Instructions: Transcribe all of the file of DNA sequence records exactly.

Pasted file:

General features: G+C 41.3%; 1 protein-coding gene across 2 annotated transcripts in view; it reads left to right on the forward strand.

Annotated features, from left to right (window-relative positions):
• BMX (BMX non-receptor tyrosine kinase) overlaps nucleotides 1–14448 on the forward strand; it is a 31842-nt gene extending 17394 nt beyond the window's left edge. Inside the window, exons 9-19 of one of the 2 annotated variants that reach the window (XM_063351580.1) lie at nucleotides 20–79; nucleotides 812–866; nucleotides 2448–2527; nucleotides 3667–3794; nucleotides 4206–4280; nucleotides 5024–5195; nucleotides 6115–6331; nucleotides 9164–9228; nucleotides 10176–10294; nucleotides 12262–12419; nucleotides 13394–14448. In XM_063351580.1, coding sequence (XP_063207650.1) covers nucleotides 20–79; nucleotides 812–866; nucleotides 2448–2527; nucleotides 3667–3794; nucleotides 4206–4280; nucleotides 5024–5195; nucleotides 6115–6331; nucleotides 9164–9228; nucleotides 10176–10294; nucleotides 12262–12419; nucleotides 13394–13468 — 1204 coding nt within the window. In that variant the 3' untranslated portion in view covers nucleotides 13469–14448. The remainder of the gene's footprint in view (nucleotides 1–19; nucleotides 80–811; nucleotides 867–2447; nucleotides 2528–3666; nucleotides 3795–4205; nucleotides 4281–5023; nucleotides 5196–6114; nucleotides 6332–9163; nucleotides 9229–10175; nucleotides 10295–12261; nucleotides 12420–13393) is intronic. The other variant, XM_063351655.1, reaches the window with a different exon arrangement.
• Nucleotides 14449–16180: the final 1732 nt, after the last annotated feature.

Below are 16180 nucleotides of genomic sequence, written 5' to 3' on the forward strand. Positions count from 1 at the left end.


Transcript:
General features: G+C 41.3%; 1 protein-coding gene across 2 annotated transcripts in view; it reads left to right on the forward strand.

Annotated features, from left to right (window-relative positions):
• BMX (BMX non-receptor tyrosine kinase) overlaps nucleotides 1–14448 on the forward strand; it is a 31842-nt gene extending 17394 nt beyond the window's left edge. Inside the window, exons 9-19 of one of the 2 annotated variants that reach the window (XM_063351580.1) lie at nucleotides 20–79; nucleotides 812–866; nucleotides 2448–2527; nucleotides 3667–3794; nucleotides 4206–4280; nucleotides 5024–5195; nucleotides 6115–6331; nucleotides 9164–9228; nucleotides 10176–10294; nucleotides 12262–12419; nucleotides 13394–14448. In XM_063351580.1, coding sequence (XP_063207650.1) covers nucleotides 20–79; nucleotides 812–866; nucleotides 2448–2527; nucleotides 3667–3794; nucleotides 4206–4280; nucleotides 5024–5195; nucleotides 6115–6331; nucleotides 9164–9228; nucleotides 10176–10294; nucleotides 12262–12419; nucleotides 13394–13468 — 1204 coding nt within the window. In that variant the 3' untranslated portion in view covers nucleotides 13469–14448. The remainder of the gene's footprint in view (nucleotides 1–19; nucleotides 80–811; nucleotides 867–2447; nucleotides 2528–3666; nucleotides 3795–4205; nucleotides 4281–5023; nucleotides 5196–6114; nucleotides 6332–9163; nucleotides 9229–10175; nucleotides 10295–12261; nucleotides 12420–13393) is intronic. The other variant, XM_063351655.1, reaches the window with a different exon arrangement.
• Nucleotides 14449–16180: the final 1732 nt, after the last annotated feature.

Below are 16180 nucleotides of genomic sequence, written 5' to 3' on the forward strand. Positions count from 1 at the left end.